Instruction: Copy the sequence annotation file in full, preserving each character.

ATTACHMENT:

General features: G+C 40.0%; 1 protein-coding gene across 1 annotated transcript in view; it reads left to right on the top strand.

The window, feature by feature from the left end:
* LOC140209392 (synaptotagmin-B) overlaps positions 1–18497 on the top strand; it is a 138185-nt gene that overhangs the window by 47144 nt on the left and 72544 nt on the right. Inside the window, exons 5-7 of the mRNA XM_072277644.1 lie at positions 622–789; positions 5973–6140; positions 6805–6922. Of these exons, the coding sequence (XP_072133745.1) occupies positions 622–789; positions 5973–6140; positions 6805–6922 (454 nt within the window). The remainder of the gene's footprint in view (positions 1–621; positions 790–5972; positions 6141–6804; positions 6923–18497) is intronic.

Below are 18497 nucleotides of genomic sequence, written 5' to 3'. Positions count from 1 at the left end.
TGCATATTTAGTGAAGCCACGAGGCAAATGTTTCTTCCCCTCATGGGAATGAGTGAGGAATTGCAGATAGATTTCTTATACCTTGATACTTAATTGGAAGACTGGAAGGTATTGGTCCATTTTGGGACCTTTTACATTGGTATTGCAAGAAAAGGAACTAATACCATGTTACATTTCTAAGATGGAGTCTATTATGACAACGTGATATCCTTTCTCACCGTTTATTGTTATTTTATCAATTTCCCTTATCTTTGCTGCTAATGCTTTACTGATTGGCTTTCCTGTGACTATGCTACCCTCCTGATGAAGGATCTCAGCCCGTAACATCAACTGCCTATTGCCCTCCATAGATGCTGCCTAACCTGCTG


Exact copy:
General features: G+C 40.0%; 1 protein-coding gene across 1 annotated transcript in view; it reads left to right on the top strand.

The window, feature by feature from the left end:
* LOC140209392 (synaptotagmin-B) overlaps positions 1–18497 on the top strand; it is a 138185-nt gene that overhangs the window by 47144 nt on the left and 72544 nt on the right. Inside the window, exons 5-7 of the mRNA XM_072277644.1 lie at positions 622–789; positions 5973–6140; positions 6805–6922. Of these exons, the coding sequence (XP_072133745.1) occupies positions 622–789; positions 5973–6140; positions 6805–6922 (454 nt within the window). The remainder of the gene's footprint in view (positions 1–621; positions 790–5972; positions 6141–6804; positions 6923–18497) is intronic.

Below are 18497 nucleotides of genomic sequence, written 5' to 3'. Positions count from 1 at the left end.
TGCATATTTAGTGAAGCCACGAGGCAAATGTTTCTTCCCCTCATGGGAATGAGTGAGGAATTGCAGATAGATTTCTTATACCTTGATACTTAATTGGAAGACTGGAAGGTATTGGTCCATTTTGGGACCTTTTACATTGGTATTGCAAGAAAAGGAACTAATACCATGTTACATTTCTAAGATGGAGTCTATTATGACAACGTGATATCCTTTCTCACCGTTTATTGTTATTTTATCAATTTCCCTTATCTTTGCTGCTAATGCTTTACTGATTGGCTTTCCTGTGACTATGCTACCCTCCTGATGAAGGATCTCAGCCCGTAACATCAACTGCCTATTGCCCTCCATAGATGCTGCCTAACCTGCTG